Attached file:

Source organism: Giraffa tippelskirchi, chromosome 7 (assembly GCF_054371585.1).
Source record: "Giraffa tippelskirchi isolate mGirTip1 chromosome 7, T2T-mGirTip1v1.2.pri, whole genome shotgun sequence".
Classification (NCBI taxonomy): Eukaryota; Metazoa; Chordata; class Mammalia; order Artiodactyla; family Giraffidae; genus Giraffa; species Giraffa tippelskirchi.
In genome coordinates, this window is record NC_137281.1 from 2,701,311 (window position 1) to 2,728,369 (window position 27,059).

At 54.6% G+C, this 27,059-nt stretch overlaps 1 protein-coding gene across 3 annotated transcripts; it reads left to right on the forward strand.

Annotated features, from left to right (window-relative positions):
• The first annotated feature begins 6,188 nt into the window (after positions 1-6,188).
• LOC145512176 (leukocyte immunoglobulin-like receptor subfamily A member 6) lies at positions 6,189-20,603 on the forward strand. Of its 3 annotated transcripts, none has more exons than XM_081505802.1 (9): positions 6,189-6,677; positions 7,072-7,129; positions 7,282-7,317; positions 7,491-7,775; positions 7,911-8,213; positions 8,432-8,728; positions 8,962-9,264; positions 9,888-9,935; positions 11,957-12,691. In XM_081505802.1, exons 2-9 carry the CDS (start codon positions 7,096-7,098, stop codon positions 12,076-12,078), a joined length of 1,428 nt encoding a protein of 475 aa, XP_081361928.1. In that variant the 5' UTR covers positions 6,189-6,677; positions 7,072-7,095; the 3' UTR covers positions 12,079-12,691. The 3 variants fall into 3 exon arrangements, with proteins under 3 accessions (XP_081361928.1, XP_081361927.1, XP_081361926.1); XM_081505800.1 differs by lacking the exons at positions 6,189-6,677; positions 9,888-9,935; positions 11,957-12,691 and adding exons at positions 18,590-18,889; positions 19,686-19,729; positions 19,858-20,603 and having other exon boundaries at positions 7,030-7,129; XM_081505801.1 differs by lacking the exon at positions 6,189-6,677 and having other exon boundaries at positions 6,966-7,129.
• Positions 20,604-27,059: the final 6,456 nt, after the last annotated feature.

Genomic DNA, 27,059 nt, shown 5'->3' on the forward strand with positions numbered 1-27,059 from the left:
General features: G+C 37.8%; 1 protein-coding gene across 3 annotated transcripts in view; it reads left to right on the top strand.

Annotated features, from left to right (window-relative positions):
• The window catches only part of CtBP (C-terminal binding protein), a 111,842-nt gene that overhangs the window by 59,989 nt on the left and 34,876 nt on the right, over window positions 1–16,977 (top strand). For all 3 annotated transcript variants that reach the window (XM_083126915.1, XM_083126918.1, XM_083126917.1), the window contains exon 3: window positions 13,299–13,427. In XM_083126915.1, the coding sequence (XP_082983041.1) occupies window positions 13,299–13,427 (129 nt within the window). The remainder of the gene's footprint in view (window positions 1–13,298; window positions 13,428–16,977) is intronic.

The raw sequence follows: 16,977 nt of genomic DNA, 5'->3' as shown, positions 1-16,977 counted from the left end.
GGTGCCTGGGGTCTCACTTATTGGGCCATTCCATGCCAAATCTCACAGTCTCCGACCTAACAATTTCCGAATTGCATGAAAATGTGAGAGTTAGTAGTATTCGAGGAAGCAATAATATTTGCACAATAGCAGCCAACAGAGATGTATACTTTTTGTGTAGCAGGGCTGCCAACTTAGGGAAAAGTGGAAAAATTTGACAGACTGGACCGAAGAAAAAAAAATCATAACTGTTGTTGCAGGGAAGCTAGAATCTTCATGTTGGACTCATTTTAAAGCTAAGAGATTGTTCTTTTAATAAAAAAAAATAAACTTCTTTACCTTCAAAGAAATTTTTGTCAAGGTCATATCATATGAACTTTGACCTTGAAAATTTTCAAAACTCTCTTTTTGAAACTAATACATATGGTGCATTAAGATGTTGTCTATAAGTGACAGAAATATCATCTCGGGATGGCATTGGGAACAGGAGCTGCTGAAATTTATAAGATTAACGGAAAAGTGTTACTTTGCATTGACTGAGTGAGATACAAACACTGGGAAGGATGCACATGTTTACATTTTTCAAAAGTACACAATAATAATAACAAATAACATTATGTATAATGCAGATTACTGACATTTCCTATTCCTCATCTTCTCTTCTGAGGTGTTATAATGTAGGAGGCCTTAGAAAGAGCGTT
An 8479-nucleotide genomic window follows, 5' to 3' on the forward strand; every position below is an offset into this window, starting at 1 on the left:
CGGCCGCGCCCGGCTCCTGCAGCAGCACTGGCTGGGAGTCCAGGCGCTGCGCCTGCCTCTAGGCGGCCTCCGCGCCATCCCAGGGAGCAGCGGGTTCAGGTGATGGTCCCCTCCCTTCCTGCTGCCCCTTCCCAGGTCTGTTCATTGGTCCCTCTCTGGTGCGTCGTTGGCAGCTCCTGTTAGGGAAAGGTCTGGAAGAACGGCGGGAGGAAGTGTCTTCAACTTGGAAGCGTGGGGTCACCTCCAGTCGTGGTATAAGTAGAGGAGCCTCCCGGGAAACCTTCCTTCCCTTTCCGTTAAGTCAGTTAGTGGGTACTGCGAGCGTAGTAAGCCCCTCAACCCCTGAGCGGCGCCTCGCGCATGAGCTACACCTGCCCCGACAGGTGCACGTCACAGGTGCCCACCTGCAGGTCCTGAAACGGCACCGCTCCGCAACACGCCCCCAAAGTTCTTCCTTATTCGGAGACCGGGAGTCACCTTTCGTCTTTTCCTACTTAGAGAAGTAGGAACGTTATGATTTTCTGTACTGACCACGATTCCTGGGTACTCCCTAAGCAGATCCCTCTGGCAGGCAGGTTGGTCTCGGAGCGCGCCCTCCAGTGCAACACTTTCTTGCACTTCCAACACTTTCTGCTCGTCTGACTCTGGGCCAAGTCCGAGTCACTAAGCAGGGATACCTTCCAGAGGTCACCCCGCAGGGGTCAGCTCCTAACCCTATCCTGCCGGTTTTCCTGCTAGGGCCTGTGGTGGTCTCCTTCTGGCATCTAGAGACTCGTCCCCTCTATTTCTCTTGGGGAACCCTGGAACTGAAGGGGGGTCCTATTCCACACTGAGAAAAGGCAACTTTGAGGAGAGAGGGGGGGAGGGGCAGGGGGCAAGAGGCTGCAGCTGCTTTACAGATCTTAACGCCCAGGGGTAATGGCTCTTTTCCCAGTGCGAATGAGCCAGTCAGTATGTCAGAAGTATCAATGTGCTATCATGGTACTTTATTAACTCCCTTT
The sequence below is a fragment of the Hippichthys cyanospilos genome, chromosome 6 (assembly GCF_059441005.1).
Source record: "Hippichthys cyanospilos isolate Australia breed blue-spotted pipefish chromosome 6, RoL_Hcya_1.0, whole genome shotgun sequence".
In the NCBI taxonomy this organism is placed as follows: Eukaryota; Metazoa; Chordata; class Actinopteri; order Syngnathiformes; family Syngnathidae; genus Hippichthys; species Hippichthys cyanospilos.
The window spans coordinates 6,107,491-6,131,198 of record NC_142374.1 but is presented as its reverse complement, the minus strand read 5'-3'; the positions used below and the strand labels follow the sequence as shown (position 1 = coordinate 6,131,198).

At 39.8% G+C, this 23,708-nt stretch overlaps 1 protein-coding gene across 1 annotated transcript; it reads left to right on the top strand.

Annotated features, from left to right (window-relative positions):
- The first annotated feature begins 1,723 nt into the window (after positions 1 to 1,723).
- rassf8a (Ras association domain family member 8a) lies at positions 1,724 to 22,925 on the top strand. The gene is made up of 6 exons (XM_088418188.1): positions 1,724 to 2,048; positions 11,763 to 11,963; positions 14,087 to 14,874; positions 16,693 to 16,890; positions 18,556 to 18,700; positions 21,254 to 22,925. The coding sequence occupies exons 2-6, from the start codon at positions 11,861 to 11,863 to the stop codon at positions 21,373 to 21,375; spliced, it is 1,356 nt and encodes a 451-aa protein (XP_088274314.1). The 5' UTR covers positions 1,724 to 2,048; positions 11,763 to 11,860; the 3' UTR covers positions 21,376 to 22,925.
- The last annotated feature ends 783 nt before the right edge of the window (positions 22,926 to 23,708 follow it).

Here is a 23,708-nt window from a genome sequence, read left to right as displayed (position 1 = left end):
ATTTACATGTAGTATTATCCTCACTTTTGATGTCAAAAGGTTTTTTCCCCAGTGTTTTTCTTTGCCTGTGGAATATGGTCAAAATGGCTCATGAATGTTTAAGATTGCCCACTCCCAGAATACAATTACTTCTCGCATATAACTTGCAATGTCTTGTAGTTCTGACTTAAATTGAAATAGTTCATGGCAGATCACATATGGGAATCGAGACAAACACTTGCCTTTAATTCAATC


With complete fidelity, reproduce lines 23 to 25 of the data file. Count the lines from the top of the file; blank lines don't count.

Annotated features, from left to right (window-relative positions):
- The first annotated feature begins 1,723 nt into the window (after positions 1 to 1,723).
- rassf8a (Ras association domain family member 8a) lies at positions 1,724 to 22,925 on the top strand. The gene is made up of 6 exons (XM_088418188.1): positions 1,724 to 2,048; positions 11,763 to 11,963; positions 14,087 to 14,874; positions 16,693 to 16,890; positions 18,556 to 18,700; positions 21,254 to 22,925. The coding sequence occupies exons 2-6, from the start codon at positions 11,861 to 11,863 to the stop codon at positions 21,373 to 21,375; spliced, it is 1,356 nt and encodes a 451-aa protein (XP_088274314.1). The 5' UTR covers positions 1,724 to 2,048; positions 11,763 to 11,860; the 3' UTR covers positions 21,376 to 22,925.